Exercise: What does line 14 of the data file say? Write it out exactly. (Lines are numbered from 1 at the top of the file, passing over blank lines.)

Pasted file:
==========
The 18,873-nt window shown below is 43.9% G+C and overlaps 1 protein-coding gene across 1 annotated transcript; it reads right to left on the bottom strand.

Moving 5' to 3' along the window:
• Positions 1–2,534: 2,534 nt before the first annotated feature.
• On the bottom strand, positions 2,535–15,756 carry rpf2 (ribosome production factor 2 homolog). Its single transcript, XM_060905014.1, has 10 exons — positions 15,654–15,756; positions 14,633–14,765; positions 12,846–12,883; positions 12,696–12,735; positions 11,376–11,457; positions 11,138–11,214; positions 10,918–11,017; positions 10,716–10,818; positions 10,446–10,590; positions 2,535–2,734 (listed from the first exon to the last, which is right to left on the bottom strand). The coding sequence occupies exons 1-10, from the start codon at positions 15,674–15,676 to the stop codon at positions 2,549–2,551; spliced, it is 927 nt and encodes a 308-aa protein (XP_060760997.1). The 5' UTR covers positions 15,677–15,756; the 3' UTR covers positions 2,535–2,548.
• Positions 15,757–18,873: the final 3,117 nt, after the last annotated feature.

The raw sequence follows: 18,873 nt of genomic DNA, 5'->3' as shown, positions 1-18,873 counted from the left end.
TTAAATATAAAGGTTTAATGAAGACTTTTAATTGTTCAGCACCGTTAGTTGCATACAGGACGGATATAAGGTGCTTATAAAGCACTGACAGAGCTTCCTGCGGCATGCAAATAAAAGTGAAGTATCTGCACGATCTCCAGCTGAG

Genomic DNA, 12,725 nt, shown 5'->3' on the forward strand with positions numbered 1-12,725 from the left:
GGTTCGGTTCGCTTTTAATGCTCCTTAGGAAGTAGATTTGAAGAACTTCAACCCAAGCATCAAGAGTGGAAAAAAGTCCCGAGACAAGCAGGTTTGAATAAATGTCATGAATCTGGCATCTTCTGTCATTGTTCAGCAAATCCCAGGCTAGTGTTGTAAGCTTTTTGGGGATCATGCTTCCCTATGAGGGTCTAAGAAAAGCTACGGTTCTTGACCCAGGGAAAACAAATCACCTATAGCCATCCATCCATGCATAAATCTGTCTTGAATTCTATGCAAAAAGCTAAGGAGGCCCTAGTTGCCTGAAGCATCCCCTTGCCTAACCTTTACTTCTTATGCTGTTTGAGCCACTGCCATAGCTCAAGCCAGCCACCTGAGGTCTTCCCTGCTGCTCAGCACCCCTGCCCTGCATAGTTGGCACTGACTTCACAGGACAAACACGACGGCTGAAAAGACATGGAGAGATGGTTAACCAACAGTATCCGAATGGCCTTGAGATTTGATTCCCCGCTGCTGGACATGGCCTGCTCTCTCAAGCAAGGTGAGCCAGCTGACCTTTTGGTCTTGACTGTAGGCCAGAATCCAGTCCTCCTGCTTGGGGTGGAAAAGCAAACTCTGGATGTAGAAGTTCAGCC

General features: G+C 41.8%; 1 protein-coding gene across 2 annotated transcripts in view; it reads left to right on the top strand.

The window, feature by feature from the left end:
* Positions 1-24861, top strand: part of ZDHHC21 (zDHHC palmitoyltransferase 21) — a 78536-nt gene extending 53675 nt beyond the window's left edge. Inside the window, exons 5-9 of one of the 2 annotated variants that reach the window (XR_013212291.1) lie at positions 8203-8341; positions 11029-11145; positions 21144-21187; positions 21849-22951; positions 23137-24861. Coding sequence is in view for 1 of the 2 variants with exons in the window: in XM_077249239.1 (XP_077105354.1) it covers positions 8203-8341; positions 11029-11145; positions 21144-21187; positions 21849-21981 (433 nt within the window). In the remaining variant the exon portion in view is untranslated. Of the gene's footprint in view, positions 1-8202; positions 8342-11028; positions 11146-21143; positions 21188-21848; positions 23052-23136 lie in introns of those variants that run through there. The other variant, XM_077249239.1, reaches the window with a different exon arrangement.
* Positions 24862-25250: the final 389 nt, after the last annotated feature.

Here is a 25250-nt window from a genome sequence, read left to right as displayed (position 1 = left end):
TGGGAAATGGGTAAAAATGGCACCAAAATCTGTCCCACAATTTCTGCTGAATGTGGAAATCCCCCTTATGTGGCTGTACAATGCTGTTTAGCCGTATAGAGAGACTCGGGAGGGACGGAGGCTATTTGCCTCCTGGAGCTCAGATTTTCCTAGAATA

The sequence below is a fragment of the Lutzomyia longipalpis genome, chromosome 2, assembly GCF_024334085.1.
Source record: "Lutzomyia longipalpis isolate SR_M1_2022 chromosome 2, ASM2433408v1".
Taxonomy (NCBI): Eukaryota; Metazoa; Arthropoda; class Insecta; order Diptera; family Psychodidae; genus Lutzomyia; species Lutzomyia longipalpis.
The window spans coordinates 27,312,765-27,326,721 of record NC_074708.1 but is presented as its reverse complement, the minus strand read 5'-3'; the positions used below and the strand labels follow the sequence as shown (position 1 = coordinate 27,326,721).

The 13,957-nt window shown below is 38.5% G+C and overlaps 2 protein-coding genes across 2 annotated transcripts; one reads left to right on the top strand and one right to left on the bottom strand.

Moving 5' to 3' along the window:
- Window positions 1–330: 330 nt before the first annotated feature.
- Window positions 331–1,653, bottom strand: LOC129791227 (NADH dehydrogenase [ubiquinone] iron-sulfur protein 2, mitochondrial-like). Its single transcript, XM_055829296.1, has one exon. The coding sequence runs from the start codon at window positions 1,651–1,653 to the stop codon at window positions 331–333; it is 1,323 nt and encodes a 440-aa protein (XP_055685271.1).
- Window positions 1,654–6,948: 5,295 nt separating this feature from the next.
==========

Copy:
Here is a 25250-nt window from a genome sequence, read left to right as displayed (position 1 = left end):